Sunday, March 05, 2017

Ravensburg

We started our trip in a small town in southwest Germany called Ravensburg. This is a town of around 50,000 people in an area known as Upper Swabia. It is a pleasant town and is near enough to the Alps to have beautiful views of the mountains on clear days.

The town is famous for it's towers, the most prominent of which is the Mehlsack, which means flour sack in German. It is called this presumably because of the white color. It towers above the southern part of the old town. Speaking of the old town, because Ravensburg didn't have any major industries, it escaped the heavy bombing that many German towns received during World War II. Therefore the historic center of Ravensburg maintains many of its old buildings.

View of the Mehlsack and Ravensburg.

This building shows the typical construction method used in the area.

This is part of one of the main squares in town.

Here's a tower with a gate. Of course the city used to have walls.
As far as general impressions go, I was struck by how nice everything in Germany was. Anyone who knows me or even reads this blog should know how much I love Italy. I often tell people that if they have little tolerance for things not working as they should, or for things being late, then Italy will frustrate them. For these types of people I highly recommend a trip to Germany. Everything in Germany is in good repair and works properly. The streets are clean and everywhere is extremely safe. I love the quirkiness of Italy, but it is nice to be somewhere where you can be sure everything will work, that the train will leave when it says it will, etc.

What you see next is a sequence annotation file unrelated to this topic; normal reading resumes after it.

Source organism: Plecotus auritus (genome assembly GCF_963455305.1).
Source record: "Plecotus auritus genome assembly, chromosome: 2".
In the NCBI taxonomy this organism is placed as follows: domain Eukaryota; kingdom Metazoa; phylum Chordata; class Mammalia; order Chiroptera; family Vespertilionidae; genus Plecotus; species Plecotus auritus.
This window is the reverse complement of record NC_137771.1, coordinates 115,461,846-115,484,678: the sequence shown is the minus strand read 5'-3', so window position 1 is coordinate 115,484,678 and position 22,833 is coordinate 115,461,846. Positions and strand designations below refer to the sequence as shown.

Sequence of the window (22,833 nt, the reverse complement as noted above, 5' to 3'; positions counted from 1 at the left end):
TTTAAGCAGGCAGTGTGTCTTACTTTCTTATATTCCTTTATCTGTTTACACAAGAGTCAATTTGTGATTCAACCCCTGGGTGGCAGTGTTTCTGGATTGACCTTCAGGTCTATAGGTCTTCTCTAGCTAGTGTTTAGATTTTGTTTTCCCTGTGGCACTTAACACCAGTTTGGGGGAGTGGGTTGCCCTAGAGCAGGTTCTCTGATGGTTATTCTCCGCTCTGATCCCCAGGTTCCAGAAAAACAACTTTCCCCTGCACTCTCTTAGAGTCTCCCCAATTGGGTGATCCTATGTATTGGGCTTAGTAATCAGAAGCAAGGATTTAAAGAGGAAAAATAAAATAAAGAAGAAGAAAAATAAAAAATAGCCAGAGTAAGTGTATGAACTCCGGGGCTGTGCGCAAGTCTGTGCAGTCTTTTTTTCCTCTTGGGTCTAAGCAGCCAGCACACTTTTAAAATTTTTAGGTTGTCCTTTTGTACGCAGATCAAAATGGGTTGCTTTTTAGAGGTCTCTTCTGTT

General street scene.

Another tower.

Street scene.

The courtyard at the Humpis Quartier Museum.
We also went to the Humpis-Quartier Museum, a museum about the history of a prominent family in the city. This was a very interesting museum located in several connected houses, the oldest of which was built in the 11th Century. You learn many interesting facts about the city, such as in 1870 it has 17 breweries! The courtyard pictured about was used at one time for tanning and working leather. At one time Ravensburg was the home of one of the Great Ravensburg Trading Society, one of the most powerful trading companies in Europe at the time.
Chests in the museum.

One of the main rooms in the museum and the house, featuring a window so you can keep track of the pedestrians on the street below (as well as the neighbors).

Were you aware that in Germany they like beer?
That's all for now. Later I'll post about the amazing parade we went to.

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